Bjornsdottir:Do any of you recall whether Nabokov let any of his
characters anytime listen to music or even like music in any of his his
fiction? Is there a complete consistency also in his works of intense
dislike for music?
Julian Connolly: A brief
discussion of some of these issues may be found in the following article:
Julian Connolly, “The Quest for a Natural Melody in the Fiction of Vladimir
Nabokov,” in Nabokov at the Limits: Redrawing Critical Boundaries, ed.
Lisa Zunshine (New York: Garland Publishing Inc., 1999):
Vladimir Mylnikov: a short story
JM: Lolita was fond of
capering and dancing about to music: perhaps worth checking into?
I remember, from "King Queen Knave," an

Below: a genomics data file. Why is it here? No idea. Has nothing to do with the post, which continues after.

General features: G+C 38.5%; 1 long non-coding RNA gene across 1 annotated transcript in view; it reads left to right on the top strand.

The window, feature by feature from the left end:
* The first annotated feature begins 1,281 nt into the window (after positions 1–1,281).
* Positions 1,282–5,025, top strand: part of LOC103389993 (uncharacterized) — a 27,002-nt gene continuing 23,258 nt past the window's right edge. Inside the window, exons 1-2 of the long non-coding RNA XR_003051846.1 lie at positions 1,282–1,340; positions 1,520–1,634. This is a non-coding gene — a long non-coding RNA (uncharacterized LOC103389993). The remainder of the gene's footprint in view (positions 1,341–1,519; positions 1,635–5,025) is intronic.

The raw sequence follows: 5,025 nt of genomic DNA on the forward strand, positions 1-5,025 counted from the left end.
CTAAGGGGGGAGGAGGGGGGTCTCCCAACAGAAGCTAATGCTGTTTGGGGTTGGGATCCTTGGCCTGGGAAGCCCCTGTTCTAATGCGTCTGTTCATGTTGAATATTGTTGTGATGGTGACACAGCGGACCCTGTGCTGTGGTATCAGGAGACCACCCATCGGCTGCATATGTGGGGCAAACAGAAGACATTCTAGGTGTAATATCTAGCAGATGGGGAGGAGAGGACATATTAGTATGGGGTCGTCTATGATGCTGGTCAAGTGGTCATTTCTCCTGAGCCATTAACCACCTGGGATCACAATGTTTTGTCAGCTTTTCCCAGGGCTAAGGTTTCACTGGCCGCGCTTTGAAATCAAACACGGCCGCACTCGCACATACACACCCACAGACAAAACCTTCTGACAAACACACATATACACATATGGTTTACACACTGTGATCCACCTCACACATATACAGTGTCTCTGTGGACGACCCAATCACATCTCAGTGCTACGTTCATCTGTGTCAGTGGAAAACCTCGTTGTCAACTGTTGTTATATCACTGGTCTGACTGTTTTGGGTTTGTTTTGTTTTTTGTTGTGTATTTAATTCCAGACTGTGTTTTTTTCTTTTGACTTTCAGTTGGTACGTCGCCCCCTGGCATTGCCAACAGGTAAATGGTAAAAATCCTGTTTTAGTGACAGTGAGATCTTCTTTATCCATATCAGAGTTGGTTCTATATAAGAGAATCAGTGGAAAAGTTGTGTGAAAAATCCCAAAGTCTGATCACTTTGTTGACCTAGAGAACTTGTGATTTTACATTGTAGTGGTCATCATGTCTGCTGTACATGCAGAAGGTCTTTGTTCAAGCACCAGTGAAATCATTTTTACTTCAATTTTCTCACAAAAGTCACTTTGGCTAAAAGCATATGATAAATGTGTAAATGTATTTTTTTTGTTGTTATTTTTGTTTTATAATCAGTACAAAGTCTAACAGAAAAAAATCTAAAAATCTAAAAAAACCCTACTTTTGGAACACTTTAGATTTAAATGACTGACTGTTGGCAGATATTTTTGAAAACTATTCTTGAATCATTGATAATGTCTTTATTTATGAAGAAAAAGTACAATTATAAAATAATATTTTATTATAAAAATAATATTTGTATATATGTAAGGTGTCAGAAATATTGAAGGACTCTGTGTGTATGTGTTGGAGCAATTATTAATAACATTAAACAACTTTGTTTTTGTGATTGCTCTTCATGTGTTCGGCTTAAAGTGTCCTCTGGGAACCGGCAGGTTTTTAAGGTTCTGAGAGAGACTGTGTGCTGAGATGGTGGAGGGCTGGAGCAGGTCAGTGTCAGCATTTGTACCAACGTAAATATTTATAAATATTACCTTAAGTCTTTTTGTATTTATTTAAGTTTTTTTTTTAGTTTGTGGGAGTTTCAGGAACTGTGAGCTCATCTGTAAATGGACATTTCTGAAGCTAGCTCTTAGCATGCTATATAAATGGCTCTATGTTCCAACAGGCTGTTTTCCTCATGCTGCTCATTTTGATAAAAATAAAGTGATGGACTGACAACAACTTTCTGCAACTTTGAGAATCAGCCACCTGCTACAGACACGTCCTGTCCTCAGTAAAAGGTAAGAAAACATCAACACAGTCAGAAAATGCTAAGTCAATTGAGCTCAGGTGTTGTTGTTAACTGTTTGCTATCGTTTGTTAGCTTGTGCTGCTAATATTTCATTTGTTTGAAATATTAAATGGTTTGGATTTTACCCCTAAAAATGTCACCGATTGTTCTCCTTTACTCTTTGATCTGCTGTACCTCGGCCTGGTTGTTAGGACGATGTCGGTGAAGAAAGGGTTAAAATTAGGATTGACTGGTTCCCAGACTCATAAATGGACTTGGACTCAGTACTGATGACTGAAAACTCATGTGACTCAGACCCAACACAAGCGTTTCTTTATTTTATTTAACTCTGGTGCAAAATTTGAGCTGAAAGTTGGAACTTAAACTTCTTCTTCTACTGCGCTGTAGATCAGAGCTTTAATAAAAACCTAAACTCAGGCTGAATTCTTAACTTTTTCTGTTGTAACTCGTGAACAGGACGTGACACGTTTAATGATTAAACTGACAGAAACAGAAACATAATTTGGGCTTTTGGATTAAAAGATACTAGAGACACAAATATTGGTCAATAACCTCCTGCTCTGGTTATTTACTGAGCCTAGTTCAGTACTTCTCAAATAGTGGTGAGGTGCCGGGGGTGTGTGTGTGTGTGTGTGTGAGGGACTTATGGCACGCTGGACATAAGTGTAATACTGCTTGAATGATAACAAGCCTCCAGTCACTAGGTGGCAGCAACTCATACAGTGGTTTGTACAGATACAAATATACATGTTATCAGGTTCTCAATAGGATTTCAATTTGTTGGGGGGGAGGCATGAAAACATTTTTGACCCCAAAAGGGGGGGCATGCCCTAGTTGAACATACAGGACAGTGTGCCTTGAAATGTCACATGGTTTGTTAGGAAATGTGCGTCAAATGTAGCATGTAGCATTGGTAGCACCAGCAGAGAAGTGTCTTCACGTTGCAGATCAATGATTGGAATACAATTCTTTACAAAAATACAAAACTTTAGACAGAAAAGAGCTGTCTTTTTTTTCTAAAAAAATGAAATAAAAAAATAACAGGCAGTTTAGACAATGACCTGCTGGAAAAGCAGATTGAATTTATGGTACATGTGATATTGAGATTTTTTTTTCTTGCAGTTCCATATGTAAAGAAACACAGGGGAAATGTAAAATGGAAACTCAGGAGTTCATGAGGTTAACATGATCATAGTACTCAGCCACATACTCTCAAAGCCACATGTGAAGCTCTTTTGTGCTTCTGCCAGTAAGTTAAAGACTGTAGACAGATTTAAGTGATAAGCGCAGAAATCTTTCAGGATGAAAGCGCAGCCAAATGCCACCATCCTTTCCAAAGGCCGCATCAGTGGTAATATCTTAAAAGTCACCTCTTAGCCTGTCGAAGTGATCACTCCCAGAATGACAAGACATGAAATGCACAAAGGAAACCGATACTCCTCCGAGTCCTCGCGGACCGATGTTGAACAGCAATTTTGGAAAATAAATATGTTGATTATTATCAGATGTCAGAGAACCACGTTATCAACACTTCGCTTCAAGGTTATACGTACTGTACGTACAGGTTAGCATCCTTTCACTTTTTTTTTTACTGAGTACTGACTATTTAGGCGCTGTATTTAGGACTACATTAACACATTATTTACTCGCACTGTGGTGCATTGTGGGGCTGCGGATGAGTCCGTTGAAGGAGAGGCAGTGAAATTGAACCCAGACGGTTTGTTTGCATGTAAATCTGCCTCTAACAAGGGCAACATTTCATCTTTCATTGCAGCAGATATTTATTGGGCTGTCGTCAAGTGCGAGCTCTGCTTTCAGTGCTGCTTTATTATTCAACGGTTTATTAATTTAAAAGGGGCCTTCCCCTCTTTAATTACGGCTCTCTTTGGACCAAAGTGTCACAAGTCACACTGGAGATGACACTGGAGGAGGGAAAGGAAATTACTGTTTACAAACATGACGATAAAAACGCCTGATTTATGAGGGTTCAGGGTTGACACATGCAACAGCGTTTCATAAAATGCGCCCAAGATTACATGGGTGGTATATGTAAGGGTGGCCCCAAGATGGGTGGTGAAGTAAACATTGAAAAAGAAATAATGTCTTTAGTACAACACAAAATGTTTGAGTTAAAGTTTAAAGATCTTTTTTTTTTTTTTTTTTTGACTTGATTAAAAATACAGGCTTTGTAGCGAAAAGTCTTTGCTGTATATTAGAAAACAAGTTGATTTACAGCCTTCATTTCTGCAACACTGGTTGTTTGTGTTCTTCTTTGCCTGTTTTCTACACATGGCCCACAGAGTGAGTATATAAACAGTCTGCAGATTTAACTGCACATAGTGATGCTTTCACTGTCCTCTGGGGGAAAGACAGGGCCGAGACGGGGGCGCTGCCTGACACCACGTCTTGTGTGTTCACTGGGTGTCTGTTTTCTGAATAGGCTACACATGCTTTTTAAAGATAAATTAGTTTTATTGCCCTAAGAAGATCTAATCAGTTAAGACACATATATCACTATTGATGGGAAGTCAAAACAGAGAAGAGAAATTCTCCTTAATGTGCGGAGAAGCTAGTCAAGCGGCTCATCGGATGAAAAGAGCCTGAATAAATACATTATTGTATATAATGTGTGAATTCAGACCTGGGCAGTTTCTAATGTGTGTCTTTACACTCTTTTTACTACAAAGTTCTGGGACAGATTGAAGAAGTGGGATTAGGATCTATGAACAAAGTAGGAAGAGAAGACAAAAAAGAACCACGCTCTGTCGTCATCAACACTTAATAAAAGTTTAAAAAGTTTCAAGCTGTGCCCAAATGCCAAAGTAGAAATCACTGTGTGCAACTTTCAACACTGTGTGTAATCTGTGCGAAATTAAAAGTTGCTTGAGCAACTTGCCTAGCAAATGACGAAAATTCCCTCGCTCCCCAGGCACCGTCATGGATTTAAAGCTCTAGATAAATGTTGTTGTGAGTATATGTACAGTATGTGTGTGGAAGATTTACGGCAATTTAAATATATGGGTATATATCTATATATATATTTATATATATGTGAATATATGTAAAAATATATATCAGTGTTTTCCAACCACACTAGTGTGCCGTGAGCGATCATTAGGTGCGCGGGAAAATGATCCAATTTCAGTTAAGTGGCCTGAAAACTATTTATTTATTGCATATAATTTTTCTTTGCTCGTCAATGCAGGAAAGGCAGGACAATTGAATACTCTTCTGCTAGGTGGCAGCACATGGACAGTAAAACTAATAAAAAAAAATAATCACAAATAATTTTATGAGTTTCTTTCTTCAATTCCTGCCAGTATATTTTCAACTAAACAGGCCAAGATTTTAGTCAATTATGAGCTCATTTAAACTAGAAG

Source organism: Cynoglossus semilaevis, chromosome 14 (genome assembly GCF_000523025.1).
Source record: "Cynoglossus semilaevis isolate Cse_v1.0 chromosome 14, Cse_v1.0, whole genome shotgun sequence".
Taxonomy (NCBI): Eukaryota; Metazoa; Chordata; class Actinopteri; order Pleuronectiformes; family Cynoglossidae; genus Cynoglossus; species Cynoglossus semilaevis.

assortment of links to Puccini's opera "La Bohème." In ADA, "La
Boheme" is indirectly mentioned again,
through "Colline" (Dmitri's role for his operatic debut in
Milan). There's Richard Wagner
in "The Return of
Chorb," probably "Tannhauser."
As DN wrote in his 1995 preface to The
Stories of Vladimir Nabokov: "But what is stranger, music, for which he never professed a special
love, often figures prominently in his writing ("Sounds," "Bachmann," "Music,"
"The Assistant Producer")."